Charlotte Observer hides unemployment facts, Greensboro News Record presents truth, Democrat Convention in Charlotte reason?, NC shrinking labor force
“To be persuasive we must be believable; to be believable we must be credible; credible we must be truthful.” ….Edward R. Murrow
“Not every item of news should be published: rather must
those who control news policies endeavor to make every item
of news serve a certain purpose.”… Joseph Goebbels
“And if all others accepted the lie which the Party imposed
–if all records told the same tale–then the lie passed into
history and became truth. “Who controls the past,” ran the
Party slogan, “controls the future: who controls the present
controls the past.”…George Orwell, “1984″
I have noticed a lot of honest reporting from the Greensboro News and Record regarding the unemployment situation in NC in recent months. The Charlotte Observer on the other hand, recently endorsed Jim Pendergraph for congress and then after he questioned Obama the Observer retracted that endorsement. The latest unemployment data for NC was just released. First the Charlotte Observer article, which I had to really dig to find.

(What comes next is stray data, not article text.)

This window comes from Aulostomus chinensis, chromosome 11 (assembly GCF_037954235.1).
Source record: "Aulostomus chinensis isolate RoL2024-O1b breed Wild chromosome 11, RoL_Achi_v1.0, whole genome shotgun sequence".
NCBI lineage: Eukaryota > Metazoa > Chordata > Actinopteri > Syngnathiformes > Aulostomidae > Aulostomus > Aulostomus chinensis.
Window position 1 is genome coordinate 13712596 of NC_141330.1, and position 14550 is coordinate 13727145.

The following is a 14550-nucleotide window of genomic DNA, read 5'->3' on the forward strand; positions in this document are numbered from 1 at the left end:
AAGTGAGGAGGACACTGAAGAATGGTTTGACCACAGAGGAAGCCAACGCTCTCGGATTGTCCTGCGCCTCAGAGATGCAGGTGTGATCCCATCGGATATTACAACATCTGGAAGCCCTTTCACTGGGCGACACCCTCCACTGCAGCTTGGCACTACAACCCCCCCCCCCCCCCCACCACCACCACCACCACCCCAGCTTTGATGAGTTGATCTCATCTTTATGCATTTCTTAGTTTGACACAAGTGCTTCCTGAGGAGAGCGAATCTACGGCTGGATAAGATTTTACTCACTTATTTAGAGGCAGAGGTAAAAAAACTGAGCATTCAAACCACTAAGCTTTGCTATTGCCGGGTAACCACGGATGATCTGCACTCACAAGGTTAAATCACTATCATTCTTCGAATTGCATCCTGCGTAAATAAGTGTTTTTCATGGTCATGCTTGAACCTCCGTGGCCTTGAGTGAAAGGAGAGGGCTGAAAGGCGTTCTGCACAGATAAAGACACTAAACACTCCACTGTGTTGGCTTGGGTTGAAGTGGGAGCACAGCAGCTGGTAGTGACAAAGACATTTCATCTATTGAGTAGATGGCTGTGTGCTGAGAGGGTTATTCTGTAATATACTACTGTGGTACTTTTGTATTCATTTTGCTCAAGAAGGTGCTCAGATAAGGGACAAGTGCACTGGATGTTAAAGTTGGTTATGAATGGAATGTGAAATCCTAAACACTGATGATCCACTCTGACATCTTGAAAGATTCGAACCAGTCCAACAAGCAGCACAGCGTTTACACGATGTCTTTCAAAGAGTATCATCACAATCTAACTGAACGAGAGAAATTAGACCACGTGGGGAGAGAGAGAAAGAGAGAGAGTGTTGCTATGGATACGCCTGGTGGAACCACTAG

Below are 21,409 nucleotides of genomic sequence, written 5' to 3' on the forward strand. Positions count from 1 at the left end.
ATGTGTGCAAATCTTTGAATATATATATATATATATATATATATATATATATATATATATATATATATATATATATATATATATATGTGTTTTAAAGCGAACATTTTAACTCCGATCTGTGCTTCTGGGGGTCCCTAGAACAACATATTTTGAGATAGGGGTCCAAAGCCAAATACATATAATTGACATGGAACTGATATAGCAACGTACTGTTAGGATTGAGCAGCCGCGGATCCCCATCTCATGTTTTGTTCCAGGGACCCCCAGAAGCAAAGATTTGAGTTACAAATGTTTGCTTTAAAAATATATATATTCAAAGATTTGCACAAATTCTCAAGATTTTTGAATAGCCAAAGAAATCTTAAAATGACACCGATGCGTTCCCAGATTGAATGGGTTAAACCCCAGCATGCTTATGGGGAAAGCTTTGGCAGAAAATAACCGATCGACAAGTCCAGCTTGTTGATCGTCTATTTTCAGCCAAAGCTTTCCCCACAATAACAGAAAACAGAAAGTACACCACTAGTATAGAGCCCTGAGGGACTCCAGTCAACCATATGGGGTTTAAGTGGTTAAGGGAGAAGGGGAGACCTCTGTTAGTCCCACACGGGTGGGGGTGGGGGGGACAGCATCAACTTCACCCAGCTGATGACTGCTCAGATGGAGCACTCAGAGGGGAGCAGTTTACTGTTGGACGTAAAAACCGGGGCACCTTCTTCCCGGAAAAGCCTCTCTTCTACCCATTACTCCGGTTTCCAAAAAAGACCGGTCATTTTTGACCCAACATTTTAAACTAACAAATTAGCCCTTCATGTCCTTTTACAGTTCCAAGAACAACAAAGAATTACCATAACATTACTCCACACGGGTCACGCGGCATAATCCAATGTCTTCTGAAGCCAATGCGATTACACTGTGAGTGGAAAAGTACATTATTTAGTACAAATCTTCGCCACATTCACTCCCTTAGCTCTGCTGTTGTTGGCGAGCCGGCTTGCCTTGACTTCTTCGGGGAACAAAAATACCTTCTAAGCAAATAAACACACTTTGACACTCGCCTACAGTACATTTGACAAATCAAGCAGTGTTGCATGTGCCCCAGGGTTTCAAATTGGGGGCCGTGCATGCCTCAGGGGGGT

From The Vail Business Journal May 26, 2012.
“Charlotte region’s unemployment rate drops
By Celeste Smith, The Charlotte Observer, N.C.
May 25–The Charlotte region’s unemployment rate stayed below 10?percent in April for the second straight month, and it dropped significantly from a year earlier, according to figures released Friday by the N.C. Department of Commerce’s Division of Employment Security.
Unemployment in the Charlotte-Gastonia-Rock Hill metropolitan area declined to 9.1?percent from 9.6?percent the month before. The unemployment rate a year earlier was 10.6?percent.
Statewide, unemployment rates fell in April from the previous month in 93 of North Carolina’s 100 counties, including Mecklenburg, where the rate fell to 9.0?percent from 9.5 percent. Rates are not seasonally adjusted.